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Spread the Word: International Spillovers from Central Bank Communication

Summary:
BIS Working Papers  |  No 824  |  02 December 2019 by  Hanna Armelius, Christoph Bertsch, Isaiah Hull and Xin Zhang PDF full text (2,206kb)  |  55 pages Focus Since the 1990s, central banks have made policy announcements both more frequently and with more ambitious aims. Now regarded as a policy tool in its own right, central bank communications are closely watched by financial markets. In this paper, we construct a novel data set comprising the English versions of central bankers' speeches from 23 countries over the 2002-17 period, as sourced from the speech archive of

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BIS Working Papers  |  No 824  | 
02 December 2019
PDF full text
 (2,206kb)
 |  55 pages

Focus

Since the 1990s, central banks have made policy announcements both more frequently and with more ambitious aims. Now regarded as a policy tool in its own right, central bank communications are closely watched by financial markets. In this paper, we construct a novel data set comprising the English versions of central bankers' speeches from 23 countries over the 2002-17 period, as sourced from the speech archive of the Bank for International Settlements. The sentiment of each speech is analysed using dictionary-based methods. We then assess how central banks affect each other's communication across borders, as well as critical macroeconomic and policy variables.

Contribution

That central bank communication affects domestic interest rates and macroeconomic variables is already well known. Moreover, central bank communication has been shown to be particularly effective during periods of unconventional policy.

This paper introduces a novel and comprehensive data set of sentiment scores for international central bank communication and makes the first attempt to study international central bank communication spillovers across a large set of central banks.

Findings

Shocks from central bank communications can affect sentiment across borders, as well as policy rates and macroeconomic variables. In this, the Federal Reserve plays a uniquely influential role. We find that the extent to which central banks affect each other's communication across borders cannot be fully explained by trade or financial flows but it does appear that these effects weaken with geographic distance, even after controlling for reduced trade and financial flows. In addition, a shared language or colonial ties also tend to amplify the cross-border effects of central bank communications.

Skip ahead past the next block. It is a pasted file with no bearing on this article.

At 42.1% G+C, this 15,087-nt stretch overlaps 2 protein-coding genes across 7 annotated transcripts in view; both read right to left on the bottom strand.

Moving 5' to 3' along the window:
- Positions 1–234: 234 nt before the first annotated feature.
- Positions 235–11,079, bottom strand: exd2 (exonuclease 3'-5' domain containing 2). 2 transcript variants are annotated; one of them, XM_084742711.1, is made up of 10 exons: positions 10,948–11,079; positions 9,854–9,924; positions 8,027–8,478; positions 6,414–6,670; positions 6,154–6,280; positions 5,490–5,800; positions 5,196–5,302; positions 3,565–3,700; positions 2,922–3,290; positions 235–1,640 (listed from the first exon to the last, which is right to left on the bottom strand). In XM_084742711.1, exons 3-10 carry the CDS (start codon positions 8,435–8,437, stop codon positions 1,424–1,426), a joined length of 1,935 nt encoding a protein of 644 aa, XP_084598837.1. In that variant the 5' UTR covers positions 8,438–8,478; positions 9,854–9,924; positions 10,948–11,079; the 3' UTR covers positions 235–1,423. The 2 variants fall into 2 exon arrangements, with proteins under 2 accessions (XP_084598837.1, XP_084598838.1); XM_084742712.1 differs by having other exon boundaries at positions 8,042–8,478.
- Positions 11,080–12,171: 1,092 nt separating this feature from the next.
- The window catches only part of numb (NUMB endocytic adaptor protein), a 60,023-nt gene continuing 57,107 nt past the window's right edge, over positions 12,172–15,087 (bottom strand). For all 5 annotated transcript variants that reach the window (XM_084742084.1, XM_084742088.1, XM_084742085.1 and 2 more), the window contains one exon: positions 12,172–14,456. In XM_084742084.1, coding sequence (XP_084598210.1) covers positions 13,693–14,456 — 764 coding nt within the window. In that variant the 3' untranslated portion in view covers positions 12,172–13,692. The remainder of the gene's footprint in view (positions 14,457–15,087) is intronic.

Abstract

We construct a novel text dataset to measure the sentiment component of communications for 23 central banks over the 2002-2017 period. Our analysis yields three results. First, comovement in sentiment across central banks is not reducible to trade or financial flow exposures. Second, sentiment shocks generate cross-country spillovers in sentiment, policy rates, and macroeconomic variables; and the Fed appears to be a uniquely influential generator of such spillovers, even among prominent central banks. And third, geographic distance is a robust and economically significant determinant of comovement in central bank sentiment, while shared language and colonial ties have weaker predictive power.

JEL codes: E52, E58, F42

Keywords: communication, monetary policy, international policy transmission

International Settlement
The Bank for International Settlements (BIS) is an international company limited by shares owned by central banks which "fosters international monetary and financial cooperation and serves as a bank for central banks". The BIS carries out its work through subcommittees, the secretariats it hosts and through an annual general meeting of all member banks. It also provides banking services, but only to central banks and other international organizations. It is based in Basel, Switzerland, with representative offices in Hong Kong and Mexico City.

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